You possibly cannot imagine how happy I was, when (being a high school student) I acquired my first camera. Back then, obviously, I had no faintest idea of photography; I was not even aware of existence of such terms as “aperture” or “shutter”, let alone making use of them! Surely: if you ask me, who’s to blame, I would, without hesitation, point a finger at myself: my initial understanding of picture taking didn’t differ much from how people think of it nowadays, when they take out their iPhone from a pocket. It’s obvious — just point and shoot! 🙂
So I did. I had a plenty of spare time, I had the equipment and some incomprehensible need of visualizing everything which seemed worth being photographed. Even if it really wasn’t. Spray and pray quickly (unwittingly, however) became my favorite technique, and all thanks to my little friend. Ladies and gentlemen, allow me to introduce it: Fonics BF-10!
This camera is so rare and obscure, I don’t even know where to begin with… I had a hard time to google any information on it, so here’s some of mine. I bought it at (no longer existing) the outdoor Market Europa (situated on 10th-Anniversary Stadium in Warsaw) for the today’s rough equivalent of 50 EUR (my calculations may be wrong, but the important thing is it was a lot of money — from my perspective, of course; please don’t forget I was a teenager back then). It is a cheap, plastic, probably Chinese, automatic film camera, with a wide (29mm) fixed lens, built-in flash and some kind of light metering capabilities (takes two AA batteries). In terms of optical performance — it’s an utter crap; lens aperture is like f/zillion, but even this big value doesn’t help to produce clear image — pictures taken are blurry no matter what. You can admire this exceptional “excellence” here:
(You also might have noticed a huge chromatic aberration throughout the pictures, but let’s be honest here — it’s not the lens’ fault, but scanner’s — its optical quality was, uhm, comparable to this of the lens… 😉 )
If I recall correctly, the built-in flash eventually failed, but until this happened, I had taken literally hundreds of pictures using this camera. At this time there was no World Wide Web1, no Facebook, no Twitter, no smartphones, nothing of that crap, and yet — surprise, surprise! — I didn’t have any problems sharing pictures with my friends, no privacy concerns either (with exception of photo lab employees) and — on top of that — the only person, who’s decision was crucial regarding making my pictures public or not, was me. If you ask me — these were good old days.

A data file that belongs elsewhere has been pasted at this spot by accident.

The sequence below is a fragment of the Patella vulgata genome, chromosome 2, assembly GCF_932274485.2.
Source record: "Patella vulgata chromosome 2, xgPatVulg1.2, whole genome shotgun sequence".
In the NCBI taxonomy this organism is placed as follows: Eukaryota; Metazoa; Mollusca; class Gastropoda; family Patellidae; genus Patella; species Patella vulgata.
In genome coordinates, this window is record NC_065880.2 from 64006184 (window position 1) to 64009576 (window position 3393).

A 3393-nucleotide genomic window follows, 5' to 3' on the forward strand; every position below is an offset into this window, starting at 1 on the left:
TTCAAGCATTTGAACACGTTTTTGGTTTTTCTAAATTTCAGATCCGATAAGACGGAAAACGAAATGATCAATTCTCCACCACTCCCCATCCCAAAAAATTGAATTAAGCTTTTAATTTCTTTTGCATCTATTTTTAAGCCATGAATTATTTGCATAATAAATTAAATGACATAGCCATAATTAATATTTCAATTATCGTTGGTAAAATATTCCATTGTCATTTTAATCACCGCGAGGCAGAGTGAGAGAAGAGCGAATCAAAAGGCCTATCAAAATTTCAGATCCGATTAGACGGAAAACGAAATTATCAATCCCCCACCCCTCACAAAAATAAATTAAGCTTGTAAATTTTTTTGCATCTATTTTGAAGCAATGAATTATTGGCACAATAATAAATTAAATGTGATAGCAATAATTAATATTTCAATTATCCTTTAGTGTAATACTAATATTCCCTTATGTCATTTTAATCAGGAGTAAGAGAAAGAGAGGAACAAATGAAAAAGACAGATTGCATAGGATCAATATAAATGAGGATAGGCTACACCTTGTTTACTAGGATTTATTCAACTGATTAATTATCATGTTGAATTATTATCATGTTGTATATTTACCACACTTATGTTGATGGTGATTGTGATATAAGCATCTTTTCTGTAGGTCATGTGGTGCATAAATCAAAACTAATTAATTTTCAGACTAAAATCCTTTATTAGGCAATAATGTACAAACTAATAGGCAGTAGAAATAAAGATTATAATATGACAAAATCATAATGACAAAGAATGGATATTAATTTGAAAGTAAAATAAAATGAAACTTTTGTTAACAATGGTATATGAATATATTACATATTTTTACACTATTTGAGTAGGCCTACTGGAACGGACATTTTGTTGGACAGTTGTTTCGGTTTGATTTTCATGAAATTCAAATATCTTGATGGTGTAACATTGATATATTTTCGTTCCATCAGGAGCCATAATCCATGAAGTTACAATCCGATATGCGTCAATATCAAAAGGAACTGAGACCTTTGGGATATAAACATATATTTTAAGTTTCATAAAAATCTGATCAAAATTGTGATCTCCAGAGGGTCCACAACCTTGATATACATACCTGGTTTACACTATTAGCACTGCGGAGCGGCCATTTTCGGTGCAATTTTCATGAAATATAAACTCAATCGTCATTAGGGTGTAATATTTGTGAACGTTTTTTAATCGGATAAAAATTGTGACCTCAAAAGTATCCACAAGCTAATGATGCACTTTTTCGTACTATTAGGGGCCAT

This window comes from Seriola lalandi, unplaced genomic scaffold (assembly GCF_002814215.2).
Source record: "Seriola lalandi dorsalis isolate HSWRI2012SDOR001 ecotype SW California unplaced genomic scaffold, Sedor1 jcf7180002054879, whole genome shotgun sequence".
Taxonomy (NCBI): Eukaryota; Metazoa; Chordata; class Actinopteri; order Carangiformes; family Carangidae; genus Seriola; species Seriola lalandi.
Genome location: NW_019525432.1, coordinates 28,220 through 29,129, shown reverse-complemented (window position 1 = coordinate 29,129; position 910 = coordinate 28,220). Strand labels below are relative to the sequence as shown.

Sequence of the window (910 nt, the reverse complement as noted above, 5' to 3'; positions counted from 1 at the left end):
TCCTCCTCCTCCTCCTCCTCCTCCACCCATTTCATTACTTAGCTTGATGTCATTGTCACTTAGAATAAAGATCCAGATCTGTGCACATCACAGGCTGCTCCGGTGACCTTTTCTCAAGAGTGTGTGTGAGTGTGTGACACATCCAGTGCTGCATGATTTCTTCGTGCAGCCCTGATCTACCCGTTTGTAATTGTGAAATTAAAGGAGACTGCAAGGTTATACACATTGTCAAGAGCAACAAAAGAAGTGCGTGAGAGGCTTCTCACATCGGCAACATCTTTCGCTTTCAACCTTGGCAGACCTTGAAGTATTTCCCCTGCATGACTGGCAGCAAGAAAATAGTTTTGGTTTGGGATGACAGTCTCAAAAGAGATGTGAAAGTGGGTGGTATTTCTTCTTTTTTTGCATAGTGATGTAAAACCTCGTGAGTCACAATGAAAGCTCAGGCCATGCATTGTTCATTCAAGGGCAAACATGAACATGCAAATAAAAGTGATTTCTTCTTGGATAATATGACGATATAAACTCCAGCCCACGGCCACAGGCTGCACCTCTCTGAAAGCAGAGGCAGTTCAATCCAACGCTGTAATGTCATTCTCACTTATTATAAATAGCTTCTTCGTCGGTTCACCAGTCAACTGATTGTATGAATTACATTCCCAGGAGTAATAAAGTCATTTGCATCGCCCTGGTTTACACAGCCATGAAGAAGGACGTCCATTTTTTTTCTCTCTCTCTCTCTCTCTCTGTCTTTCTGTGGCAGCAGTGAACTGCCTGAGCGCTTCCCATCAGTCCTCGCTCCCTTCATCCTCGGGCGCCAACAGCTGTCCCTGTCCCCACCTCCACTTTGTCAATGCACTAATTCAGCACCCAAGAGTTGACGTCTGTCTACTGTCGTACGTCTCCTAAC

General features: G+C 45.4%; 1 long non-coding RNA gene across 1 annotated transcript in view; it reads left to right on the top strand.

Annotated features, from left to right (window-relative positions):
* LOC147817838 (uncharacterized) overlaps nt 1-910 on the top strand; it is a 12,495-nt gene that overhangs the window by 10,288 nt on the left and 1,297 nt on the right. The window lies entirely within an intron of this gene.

The Good Old Days became even better a couple years later, when my brother-in-law presented me with a unique gift — his own Zenit XP camera. Holy cow! It was a bang on.
Unfortunately, the camera pictured above is not the one I was given, nevertheless it was a huge leap forward (albeit the aperture was still somewhat a bit scary term). Nothing was automatic anymore — but at least I started to realize apparently it is possible to take a picture which is not blurry (at least when I had put some effort into it). Spray and pray was definitely superseded by its younger brother: I have no idea what I’m doing, but that’s where it all began — I started to distinguish between “a photograph” and just “a picture”.
Sure, we can argue — a line between these two sometimes is very thin, but I believe you get the general idea. It was magical: I realized that photography is not only about freezing a random scene at a given time on a film, but a way more important thing is to realize how to do it properly, and — the most important one — what is on the scene and why. I felt a bit like Columbus. And suddenly I made one of the saddest mistakes in my life: I lent my Zenit to someone and… I forgot to whom. The hell, if by any chance you are reading this — could I get it back, pretty please?…
It took me more than 10 years to finally put my hands on a film camera again. In the meantime, my friends allowed me to use their equipment (Janek, Adrian — thank you!) and finally I managed to buy my own DSLR, of which I have been dreaming of since the moment when I learned digital SLRs had existed. A lot has changed since then; sharing pictures with friends became almost a strictly digital domain, virtually anyone can become a photographer nowadays (iPad seems like the right tool, eh?). And so on, and so forth.
The digital photography overcame a lot of limitations of the traditional one (and introduced some new…) and — let me put this one straight — photography as a process became a lot less challenging task than it used to be. It was a moment when I realized the number of megapixels doesn’t matter that much and a 3D Color Matrix Metering II in capable hands (mine still are not) is just a buzzword. I understood what it is all about.
Sometimes overwhelming. The other time — subtle ones… Doesn’t matter.
Emotions. It’s all about them.
1 OK, OK. Technically the WWW have existed since 1993, but even in the 1998 I barely knew anyone in my town who had an Internet connection of any kind.
(All photographs were taken by me; you can find them here.)